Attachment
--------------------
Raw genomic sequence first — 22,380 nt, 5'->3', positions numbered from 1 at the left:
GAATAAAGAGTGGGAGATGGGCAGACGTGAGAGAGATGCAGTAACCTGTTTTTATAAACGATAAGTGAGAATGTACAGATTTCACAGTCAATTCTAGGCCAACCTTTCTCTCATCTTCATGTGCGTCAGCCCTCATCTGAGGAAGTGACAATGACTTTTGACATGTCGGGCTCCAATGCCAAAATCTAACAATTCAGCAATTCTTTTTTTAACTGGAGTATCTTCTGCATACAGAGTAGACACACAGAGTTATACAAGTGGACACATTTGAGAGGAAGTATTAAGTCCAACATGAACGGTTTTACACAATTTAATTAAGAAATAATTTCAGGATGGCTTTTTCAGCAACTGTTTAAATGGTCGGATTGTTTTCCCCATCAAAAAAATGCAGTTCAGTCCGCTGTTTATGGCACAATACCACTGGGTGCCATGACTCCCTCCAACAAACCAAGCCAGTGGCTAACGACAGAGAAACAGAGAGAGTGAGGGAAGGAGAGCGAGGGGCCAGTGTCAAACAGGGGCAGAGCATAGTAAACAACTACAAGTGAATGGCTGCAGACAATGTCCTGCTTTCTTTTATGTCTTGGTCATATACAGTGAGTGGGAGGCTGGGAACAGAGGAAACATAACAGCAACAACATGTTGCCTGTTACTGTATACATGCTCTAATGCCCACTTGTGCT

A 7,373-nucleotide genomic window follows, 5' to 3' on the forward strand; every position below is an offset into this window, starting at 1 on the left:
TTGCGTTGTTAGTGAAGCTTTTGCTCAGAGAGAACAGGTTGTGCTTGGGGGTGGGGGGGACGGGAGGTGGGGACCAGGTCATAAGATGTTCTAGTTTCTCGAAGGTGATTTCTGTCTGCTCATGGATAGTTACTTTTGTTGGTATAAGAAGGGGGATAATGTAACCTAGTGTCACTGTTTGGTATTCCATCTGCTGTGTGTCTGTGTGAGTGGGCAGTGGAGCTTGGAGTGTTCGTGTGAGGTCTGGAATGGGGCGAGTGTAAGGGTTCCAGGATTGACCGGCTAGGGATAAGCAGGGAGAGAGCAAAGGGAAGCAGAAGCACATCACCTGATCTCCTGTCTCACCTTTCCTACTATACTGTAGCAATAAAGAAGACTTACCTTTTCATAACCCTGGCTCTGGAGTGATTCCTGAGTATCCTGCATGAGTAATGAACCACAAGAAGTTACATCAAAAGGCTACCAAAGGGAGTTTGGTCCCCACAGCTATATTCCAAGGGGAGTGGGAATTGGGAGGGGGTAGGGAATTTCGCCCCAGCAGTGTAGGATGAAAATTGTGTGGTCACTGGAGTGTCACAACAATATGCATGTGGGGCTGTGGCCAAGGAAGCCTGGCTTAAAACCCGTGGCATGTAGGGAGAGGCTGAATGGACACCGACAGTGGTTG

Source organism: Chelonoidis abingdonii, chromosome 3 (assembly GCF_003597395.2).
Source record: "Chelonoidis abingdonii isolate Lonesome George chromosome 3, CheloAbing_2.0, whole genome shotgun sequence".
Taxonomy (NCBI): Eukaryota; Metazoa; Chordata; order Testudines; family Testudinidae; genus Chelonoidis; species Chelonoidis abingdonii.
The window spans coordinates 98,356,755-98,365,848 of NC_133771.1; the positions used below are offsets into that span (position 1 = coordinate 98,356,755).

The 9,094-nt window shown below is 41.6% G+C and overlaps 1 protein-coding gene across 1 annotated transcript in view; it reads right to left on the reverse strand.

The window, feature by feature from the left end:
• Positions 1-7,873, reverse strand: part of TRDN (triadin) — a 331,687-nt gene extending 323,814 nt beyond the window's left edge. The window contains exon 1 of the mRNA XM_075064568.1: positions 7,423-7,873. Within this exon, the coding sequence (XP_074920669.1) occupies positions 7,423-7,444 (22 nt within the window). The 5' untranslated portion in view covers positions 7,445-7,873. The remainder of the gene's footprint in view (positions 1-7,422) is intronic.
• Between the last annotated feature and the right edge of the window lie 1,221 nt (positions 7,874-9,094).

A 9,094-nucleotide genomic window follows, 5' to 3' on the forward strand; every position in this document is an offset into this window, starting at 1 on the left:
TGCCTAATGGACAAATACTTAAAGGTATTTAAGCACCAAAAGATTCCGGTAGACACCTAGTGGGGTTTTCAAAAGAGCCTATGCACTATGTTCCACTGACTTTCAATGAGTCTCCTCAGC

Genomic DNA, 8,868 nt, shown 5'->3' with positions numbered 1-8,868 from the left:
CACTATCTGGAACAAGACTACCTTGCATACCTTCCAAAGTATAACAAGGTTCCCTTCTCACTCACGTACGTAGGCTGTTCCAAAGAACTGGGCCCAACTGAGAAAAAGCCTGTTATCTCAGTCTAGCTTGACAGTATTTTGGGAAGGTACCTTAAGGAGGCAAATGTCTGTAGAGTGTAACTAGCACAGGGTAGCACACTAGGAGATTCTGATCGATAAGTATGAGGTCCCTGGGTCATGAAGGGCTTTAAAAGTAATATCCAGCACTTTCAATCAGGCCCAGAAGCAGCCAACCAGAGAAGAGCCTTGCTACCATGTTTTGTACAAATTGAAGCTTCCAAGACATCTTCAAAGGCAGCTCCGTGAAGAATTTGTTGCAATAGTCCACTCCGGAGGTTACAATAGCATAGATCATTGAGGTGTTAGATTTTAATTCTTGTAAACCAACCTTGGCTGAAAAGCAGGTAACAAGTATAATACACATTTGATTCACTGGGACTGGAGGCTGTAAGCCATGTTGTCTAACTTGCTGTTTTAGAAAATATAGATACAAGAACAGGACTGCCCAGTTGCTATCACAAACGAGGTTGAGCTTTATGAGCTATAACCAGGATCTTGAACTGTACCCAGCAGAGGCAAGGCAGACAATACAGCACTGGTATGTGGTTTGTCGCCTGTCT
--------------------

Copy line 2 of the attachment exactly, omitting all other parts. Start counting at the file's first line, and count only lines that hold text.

GAATAAAGAGTGGGAGATGGGCAGACGTGAGAGAGATGCAGTAACCTGTTTTTATAAACGATAAGTGAGAATGTACAGATTTCACAGTCAATTCTAGGCCAACCTTTCTCTCATCTTCATGTGCGTCAGCCCTCATCTGAGGAAGTGACAATGACTTTTGACATGTCGGGCTCCAATGCCAAAATCTAACAATTCAGCAATTCTTTTTTTAACTGGAGTATCTTCTGCATACAGAGTAGACACACAGAGTTATACAAGTGGACACATTTGAGAGGAAGTATTAAGTCCAACATGAACGGTTTTACACAATTTAATTAAGAAATAATTTCAGGATGGCTTTTTCAGCAACTGTTTAAATGGTCGGATTGTTTTCCCCATCAAAAAAATGCAGTTCAGTCCGCTGTTTATGGCACAATACCACTGGGTGCCATGACTCCCTCCAACAAACCAAGCCAGTGGCTAACGACAGAGAAACAGAGAGAGTGAGGGAAGGAGAGCGAGGGGCCAGTGTCAAACAGGGGCAGAGCATAGTAAACAACTACAAGTGAATGGCTGCAGACAATGTCCTGCTTTCTTTTATGTCTTGGTCATATACAGTGAGTGGGAGGCTGGGAACAGAGGAAACATAACAGCAACAACATGTTGCCTGTTACTGTATACATGCTCTAATGCCCACTTGTGCT